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$2.5 Billion Money Laundering Scheme Meant to Circumvent Sanctions

The U.S. Department of Justice (DoJ) recently released an indictment  against 32 bankers, located in China and North Korea. Covert branches of the North Korea owned Foreign Trade Bank (FTB) attempted to circumvent sanctions and access the United States financial system. Seven years ago, OFAC placed FTB on the Specially Designated Nationals and Blocked Persons list. Three years after that, FINcen declared that the entire financial sector of North Korea was a money laundering risk. FINcen “cut all North Korean financial institutions—and entities acting on their behalf—off from any trade in U.S. dollar transactions via correspondent banking.” All of these measures were meant to impede North Korea’s military plans. It seems that these bankers never gave up unfortunately.

In order to circumvent sanctions, FTB allegedly opened up branches in multiple countries.  These covert branches then used international financial institutions that regularly maintained accounts in the United States to conduct transactions with US dollars. The financial institutions likely had no idea the transactions were linked to FTB, as the the bankers are also accused of falsifying business documents. Over 250 front companies were also created over the years to hide any North Korean involvement. This international multi-year, multi-billion dollar scheme was complex.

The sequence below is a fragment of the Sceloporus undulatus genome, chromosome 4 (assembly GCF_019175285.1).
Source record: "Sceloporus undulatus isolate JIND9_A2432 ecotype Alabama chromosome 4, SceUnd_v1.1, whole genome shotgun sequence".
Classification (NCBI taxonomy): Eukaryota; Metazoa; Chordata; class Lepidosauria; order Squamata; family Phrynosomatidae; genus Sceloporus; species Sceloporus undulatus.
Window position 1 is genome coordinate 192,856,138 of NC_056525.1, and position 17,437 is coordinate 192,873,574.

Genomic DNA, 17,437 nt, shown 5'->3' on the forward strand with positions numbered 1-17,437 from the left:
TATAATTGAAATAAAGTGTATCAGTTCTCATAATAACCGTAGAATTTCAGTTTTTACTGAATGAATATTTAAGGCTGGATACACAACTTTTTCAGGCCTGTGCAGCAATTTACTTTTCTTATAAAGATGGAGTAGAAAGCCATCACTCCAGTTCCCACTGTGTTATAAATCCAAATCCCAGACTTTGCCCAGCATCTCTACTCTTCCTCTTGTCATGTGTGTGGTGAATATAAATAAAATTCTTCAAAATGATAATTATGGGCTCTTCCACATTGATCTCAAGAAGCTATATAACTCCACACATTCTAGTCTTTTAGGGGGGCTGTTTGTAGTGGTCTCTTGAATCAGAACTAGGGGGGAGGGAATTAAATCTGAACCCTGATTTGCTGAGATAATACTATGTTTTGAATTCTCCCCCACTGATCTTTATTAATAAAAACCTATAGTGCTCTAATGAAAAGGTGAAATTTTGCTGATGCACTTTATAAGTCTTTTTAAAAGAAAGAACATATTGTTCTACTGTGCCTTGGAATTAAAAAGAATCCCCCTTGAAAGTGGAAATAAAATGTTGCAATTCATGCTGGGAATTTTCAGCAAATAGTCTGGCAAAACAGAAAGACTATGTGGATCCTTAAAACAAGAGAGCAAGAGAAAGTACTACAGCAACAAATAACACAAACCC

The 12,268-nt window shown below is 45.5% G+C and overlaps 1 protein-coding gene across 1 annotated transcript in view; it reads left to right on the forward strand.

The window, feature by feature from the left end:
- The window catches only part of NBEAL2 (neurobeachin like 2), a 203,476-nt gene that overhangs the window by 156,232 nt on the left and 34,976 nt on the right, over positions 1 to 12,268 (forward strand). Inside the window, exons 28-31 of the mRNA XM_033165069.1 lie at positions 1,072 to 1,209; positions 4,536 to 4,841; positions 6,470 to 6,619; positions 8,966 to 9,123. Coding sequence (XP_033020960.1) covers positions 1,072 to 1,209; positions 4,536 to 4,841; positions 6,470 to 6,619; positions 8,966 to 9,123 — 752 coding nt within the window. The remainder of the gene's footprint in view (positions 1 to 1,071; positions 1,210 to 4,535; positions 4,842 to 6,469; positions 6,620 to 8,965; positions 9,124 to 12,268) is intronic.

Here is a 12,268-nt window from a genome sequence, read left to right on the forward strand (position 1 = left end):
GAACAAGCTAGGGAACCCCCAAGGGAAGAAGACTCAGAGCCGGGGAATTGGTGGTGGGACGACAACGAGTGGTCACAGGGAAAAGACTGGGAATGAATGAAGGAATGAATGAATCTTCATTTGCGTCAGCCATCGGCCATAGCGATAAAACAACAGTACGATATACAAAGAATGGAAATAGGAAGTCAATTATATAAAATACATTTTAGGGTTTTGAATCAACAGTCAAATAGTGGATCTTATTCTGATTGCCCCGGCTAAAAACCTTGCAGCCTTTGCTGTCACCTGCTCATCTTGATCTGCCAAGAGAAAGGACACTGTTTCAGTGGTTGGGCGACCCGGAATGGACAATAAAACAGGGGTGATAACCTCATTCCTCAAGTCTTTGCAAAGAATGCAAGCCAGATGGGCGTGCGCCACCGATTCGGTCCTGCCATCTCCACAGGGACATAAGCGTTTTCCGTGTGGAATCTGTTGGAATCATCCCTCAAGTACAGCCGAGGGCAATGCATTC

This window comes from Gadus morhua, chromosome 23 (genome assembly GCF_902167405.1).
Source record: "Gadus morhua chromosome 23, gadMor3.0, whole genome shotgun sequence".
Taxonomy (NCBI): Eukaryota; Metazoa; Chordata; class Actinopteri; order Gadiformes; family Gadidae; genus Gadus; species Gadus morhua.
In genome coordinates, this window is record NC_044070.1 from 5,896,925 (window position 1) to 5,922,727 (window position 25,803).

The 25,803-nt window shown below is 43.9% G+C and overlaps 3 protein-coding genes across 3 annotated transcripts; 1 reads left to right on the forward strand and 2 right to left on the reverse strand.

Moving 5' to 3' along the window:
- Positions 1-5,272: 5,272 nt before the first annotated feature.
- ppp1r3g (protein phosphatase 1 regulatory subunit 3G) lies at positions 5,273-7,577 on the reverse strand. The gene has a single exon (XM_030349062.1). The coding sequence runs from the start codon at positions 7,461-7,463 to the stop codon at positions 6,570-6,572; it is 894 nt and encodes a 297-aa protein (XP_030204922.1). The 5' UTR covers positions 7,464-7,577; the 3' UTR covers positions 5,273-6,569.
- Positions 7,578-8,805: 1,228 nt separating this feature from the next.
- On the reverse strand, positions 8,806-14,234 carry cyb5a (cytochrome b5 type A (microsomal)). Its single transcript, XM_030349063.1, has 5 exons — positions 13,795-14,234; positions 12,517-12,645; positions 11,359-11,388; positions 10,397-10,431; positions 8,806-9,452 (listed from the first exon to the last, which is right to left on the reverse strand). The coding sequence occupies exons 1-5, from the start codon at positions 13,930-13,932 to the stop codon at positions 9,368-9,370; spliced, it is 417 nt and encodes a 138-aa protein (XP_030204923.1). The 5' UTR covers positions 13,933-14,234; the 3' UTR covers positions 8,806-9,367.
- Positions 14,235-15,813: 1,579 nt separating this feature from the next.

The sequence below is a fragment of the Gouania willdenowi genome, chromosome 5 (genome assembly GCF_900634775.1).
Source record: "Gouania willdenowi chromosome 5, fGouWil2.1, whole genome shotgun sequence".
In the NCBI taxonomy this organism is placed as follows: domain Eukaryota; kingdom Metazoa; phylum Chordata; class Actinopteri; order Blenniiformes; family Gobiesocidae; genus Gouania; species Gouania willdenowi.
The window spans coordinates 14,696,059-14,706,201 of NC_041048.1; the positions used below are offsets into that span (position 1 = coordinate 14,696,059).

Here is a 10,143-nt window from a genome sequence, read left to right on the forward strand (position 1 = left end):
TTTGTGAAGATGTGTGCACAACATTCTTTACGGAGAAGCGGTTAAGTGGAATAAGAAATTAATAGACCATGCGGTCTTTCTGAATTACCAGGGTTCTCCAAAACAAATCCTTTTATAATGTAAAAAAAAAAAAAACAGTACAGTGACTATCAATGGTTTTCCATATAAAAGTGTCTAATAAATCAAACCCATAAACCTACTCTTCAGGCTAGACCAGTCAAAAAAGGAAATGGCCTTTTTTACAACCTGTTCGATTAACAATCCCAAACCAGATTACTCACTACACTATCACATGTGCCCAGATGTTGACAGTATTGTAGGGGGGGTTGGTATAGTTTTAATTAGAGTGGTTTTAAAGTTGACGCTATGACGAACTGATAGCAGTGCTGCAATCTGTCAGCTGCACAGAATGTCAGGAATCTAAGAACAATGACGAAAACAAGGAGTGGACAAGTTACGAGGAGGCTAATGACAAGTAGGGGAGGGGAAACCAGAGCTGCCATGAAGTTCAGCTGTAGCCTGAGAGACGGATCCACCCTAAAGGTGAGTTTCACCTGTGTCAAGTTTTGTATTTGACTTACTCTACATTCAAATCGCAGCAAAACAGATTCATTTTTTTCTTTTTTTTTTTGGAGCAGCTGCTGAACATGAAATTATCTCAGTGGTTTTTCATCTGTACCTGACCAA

The defendants are not within United States jurisdiction or custody, but the United States seems committed to target foreign nationals involved in financial crime. Earlier this year, the United States government charged two Chinese nationals claiming that the defendants helped North Korea launder almost $100 million worth of stolen digital assets. 


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